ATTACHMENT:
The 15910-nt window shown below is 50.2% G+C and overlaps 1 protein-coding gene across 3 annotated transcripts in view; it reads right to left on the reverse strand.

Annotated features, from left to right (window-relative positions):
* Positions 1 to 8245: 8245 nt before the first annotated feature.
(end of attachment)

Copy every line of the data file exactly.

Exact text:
The 15910-nt window shown below is 50.2% G+C and overlaps 1 protein-coding gene across 3 annotated transcripts in view; it reads right to left on the reverse strand.

Annotated features, from left to right (window-relative positions):
* Positions 1 to 8245: 8245 nt before the first annotated feature.